Does Fahrenheit 451 contain aspects of materialism? Is it still relevant today?

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The people in Montag's society have a world that revolves around key material possessions:  their t.v. walls and their fast cars.  The t.v. walls are extremely expensive; so expensive, in fact, that one wall alone costs "one-third of [Montag's] yearly pay."  So 4 months of salary would be sucked down the tubes through one t.v. wall.  It would take their entire life's earnings to keep up with the entertainment expectations that Mildred has.  Also, Clarisse alludes to the fact that all of her friends have cars that they like to drive around really fast, causing havoc and violence; in fact, "ten of them died in car wrecks" from their driving.  Mildred, when she is upset, likes to take their car out and "get it up around ninety-five and you feel wonderful."  So, their society's entire happiness is centered around these material possessions; it is a way for them to escape, to not have to think, and to drown their miseries.  Later, Montag is talking about all of the wars that they have gotten into and wonders why, saying,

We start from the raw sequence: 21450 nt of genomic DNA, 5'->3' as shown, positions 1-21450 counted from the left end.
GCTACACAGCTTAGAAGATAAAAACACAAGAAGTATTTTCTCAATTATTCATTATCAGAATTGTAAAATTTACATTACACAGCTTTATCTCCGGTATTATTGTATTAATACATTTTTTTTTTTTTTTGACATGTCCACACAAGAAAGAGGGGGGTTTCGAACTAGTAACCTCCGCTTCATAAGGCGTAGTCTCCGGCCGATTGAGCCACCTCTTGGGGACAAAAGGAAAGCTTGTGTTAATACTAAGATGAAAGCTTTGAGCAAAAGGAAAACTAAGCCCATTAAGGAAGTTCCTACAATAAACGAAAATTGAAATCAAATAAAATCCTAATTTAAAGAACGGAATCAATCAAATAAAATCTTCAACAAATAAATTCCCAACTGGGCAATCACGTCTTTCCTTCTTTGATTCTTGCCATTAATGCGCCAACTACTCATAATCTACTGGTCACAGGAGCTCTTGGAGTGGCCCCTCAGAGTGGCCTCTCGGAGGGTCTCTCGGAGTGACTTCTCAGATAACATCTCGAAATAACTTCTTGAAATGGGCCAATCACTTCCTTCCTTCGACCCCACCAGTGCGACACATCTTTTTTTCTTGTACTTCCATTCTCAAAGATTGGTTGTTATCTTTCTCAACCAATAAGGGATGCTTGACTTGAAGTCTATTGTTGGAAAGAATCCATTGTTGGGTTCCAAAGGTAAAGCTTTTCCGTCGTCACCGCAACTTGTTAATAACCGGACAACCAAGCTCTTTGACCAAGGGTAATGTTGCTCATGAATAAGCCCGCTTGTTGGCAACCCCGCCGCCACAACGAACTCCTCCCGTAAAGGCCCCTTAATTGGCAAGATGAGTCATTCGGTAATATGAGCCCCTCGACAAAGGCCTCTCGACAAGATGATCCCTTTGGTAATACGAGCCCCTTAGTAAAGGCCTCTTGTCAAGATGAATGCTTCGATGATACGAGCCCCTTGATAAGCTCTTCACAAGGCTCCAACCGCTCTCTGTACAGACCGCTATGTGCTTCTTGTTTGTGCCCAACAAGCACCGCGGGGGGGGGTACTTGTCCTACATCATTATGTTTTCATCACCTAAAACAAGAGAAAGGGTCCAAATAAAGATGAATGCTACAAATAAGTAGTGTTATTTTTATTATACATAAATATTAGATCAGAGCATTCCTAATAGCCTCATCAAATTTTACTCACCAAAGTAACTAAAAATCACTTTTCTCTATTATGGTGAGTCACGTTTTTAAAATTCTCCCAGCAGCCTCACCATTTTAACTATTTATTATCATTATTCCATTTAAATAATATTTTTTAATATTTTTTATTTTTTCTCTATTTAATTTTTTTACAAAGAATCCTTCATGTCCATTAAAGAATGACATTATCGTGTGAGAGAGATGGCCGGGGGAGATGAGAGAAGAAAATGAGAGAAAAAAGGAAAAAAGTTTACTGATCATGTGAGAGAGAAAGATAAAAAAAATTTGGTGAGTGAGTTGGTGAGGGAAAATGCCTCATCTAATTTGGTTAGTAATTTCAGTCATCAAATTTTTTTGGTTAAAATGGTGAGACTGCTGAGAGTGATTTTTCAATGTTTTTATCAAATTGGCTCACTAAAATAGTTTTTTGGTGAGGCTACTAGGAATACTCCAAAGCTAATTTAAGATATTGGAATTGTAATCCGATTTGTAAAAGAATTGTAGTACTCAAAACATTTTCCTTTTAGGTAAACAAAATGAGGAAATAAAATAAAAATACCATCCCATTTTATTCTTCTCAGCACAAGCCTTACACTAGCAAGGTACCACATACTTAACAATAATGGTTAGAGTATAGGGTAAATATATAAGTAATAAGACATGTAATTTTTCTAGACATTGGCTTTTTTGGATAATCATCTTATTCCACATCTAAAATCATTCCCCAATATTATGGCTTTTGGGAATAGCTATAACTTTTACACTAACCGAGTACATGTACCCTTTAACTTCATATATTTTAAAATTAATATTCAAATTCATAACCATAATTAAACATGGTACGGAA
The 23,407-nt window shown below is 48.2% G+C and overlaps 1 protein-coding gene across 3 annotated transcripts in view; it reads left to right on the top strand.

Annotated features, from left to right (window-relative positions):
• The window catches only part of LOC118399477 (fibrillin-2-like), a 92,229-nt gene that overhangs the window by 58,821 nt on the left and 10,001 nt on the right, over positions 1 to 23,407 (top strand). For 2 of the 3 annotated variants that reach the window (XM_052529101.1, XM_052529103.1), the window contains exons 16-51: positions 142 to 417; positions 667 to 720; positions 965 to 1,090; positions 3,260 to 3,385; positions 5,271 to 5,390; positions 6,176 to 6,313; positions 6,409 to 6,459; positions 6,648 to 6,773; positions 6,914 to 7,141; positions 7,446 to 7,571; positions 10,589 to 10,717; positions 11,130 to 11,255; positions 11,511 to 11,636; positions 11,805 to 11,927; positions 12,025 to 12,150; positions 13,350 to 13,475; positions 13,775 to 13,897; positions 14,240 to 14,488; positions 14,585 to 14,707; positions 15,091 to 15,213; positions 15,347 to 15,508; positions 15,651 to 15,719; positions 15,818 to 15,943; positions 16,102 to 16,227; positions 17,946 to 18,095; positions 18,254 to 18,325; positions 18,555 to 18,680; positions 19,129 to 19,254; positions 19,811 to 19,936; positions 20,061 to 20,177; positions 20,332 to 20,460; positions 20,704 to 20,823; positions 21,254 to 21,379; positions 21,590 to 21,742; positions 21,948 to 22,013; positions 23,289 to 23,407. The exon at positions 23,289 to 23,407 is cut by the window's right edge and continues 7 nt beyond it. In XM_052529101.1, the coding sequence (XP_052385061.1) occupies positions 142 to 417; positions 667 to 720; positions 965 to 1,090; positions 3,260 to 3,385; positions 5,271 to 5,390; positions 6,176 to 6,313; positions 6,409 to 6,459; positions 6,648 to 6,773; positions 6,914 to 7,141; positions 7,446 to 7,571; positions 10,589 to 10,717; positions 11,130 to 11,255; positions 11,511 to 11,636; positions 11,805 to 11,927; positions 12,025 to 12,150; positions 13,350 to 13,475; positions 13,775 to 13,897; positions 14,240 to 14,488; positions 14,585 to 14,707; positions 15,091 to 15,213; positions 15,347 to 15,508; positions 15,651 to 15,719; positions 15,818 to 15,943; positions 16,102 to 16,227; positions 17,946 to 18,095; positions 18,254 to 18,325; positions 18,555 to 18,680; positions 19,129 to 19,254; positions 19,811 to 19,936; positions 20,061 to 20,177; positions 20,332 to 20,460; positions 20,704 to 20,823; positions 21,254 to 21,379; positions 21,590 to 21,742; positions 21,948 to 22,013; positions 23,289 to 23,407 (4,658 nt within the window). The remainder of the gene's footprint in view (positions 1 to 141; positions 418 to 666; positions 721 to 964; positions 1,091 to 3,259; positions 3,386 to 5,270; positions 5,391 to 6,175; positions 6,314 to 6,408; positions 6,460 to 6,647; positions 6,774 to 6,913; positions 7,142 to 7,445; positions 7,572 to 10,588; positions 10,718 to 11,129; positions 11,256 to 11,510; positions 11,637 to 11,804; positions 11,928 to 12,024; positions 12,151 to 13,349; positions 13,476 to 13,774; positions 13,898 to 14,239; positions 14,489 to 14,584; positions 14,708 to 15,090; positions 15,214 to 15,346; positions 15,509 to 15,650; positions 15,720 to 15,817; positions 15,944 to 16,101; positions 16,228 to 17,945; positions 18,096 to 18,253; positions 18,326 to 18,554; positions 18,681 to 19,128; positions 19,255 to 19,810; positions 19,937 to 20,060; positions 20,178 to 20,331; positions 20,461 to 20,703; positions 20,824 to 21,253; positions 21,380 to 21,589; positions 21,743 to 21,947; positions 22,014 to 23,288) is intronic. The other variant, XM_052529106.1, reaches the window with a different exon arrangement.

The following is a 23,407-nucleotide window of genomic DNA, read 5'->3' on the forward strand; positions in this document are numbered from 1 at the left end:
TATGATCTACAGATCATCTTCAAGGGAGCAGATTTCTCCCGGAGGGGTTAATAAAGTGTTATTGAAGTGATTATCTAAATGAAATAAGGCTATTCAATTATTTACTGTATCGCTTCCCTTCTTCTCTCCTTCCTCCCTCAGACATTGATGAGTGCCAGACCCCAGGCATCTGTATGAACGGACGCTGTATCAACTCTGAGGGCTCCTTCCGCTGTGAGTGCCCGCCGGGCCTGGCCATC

"Is it because we're so rich and the rest of the world's so poor...we're well fed."

So at least in his society, they are rich, well fed, and living a life filled with ease and comfort.

Today, there are many similarities.  Many people think that they can find happiness in money; many parents buy their kids things in order to show their love and provide a "better life" for their kids.  In fact, it has been materialism, and the desire for bigger and better things that has, in part, contributed to the economic recession that we are now in.  Too many people wanted a house, and wanted to have nice things, even if they couldn't afford it.  That has caused a lot of economic turmoil, and led only to more unhappiness, just as the people in Montag's society were surrounded by comforts, but miserable.

I hope that those thoughts help; good luck!

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